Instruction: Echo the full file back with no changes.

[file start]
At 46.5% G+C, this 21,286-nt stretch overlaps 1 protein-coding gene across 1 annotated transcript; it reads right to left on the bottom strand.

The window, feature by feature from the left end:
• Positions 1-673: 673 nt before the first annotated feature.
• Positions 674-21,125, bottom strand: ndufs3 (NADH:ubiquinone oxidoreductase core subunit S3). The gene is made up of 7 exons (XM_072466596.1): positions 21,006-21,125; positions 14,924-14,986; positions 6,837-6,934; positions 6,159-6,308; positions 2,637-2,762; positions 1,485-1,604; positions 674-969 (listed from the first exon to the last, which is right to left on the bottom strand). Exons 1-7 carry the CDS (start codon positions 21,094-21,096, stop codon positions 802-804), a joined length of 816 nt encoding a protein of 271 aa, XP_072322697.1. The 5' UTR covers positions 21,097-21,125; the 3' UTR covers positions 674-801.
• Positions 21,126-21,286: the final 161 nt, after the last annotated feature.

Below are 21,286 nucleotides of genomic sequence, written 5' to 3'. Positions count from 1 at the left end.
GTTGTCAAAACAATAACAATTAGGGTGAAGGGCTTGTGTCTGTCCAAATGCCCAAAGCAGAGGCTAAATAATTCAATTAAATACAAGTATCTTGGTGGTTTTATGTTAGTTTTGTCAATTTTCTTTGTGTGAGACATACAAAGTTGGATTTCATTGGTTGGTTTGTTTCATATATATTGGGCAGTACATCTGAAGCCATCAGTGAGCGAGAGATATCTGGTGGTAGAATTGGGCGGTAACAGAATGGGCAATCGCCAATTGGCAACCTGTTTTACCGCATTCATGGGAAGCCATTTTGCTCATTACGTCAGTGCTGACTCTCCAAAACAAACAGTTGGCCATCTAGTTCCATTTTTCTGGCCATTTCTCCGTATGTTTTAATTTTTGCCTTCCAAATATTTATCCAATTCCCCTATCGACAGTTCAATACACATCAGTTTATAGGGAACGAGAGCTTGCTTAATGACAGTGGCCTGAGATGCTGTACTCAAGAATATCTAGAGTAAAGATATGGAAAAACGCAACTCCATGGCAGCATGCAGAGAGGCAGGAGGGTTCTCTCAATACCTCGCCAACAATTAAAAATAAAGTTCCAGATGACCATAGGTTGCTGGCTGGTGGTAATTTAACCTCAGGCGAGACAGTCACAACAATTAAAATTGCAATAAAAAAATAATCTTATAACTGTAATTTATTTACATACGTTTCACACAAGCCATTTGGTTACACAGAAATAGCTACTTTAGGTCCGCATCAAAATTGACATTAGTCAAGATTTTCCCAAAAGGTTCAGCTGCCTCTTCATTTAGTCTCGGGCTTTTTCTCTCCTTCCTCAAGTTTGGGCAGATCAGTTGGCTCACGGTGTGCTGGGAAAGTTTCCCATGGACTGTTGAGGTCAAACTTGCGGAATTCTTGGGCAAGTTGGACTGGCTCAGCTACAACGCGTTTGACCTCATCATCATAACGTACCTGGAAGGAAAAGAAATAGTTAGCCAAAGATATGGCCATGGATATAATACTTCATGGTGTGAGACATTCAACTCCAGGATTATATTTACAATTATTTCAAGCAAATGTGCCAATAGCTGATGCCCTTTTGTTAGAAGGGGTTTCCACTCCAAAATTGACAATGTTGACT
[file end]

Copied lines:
At 46.5% G+C, this 21,286-nt stretch overlaps 1 protein-coding gene across 1 annotated transcript; it reads right to left on the bottom strand.

The window, feature by feature from the left end:
• Positions 1-673: 673 nt before the first annotated feature.
• Positions 674-21,125, bottom strand: ndufs3 (NADH:ubiquinone oxidoreductase core subunit S3). The gene is made up of 7 exons (XM_072466596.1): positions 21,006-21,125; positions 14,924-14,986; positions 6,837-6,934; positions 6,159-6,308; positions 2,637-2,762; positions 1,485-1,604; positions 674-969 (listed from the first exon to the last, which is right to left on the bottom strand). Exons 1-7 carry the CDS (start codon positions 21,094-21,096, stop codon positions 802-804), a joined length of 816 nt encoding a protein of 271 aa, XP_072322697.1. The 5' UTR covers positions 21,097-21,125; the 3' UTR covers positions 674-801.
• Positions 21,126-21,286: the final 161 nt, after the last annotated feature.

Below are 21,286 nucleotides of genomic sequence, written 5' to 3'. Positions count from 1 at the left end.
GTTGTCAAAACAATAACAATTAGGGTGAAGGGCTTGTGTCTGTCCAAATGCCCAAAGCAGAGGCTAAATAATTCAATTAAATACAAGTATCTTGGTGGTTTTATGTTAGTTTTGTCAATTTTCTTTGTGTGAGACATACAAAGTTGGATTTCATTGGTTGGTTTGTTTCATATATATTGGGCAGTACATCTGAAGCCATCAGTGAGCGAGAGATATCTGGTGGTAGAATTGGGCGGTAACAGAATGGGCAATCGCCAATTGGCAACCTGTTTTACCGCATTCATGGGAAGCCATTTTGCTCATTACGTCAGTGCTGACTCTCCAAAACAAACAGTTGGCCATCTAGTTCCATTTTTCTGGCCATTTCTCCGTATGTTTTAATTTTTGCCTTCCAAATATTTATCCAATTCCCCTATCGACAGTTCAATACACATCAGTTTATAGGGAACGAGAGCTTGCTTAATGACAGTGGCCTGAGATGCTGTACTCAAGAATATCTAGAGTAAAGATATGGAAAAACGCAACTCCATGGCAGCATGCAGAGAGGCAGGAGGGTTCTCTCAATACCTCGCCAACAATTAAAAATAAAGTTCCAGATGACCATAGGTTGCTGGCTGGTGGTAATTTAACCTCAGGCGAGACAGTCACAACAATTAAAATTGCAATAAAAAAATAATCTTATAACTGTAATTTATTTACATACGTTTCACACAAGCCATTTGGTTACACAGAAATAGCTACTTTAGGTCCGCATCAAAATTGACATTAGTCAAGATTTTCCCAAAAGGTTCAGCTGCCTCTTCATTTAGTCTCGGGCTTTTTCTCTCCTTCCTCAAGTTTGGGCAGATCAGTTGGCTCACGGTGTGCTGGGAAAGTTTCCCATGGACTGTTGAGGTCAAACTTGCGGAATTCTTGGGCAAGTTGGACTGGCTCAGCTACAACGCGTTTGACCTCATCATCATAACGTACCTGGAAGGAAAAGAAATAGTTAGCCAAAGATATGGCCATGGATATAATACTTCATGGTGTGAGACATTCAACTCCAGGATTATATTTACAATTATTTCAAGCAAATGTGCCAATAGCTGATGCCCTTTTGTTAGAAGGGGTTTCCACTCCAAAATTGACAATGTTGACT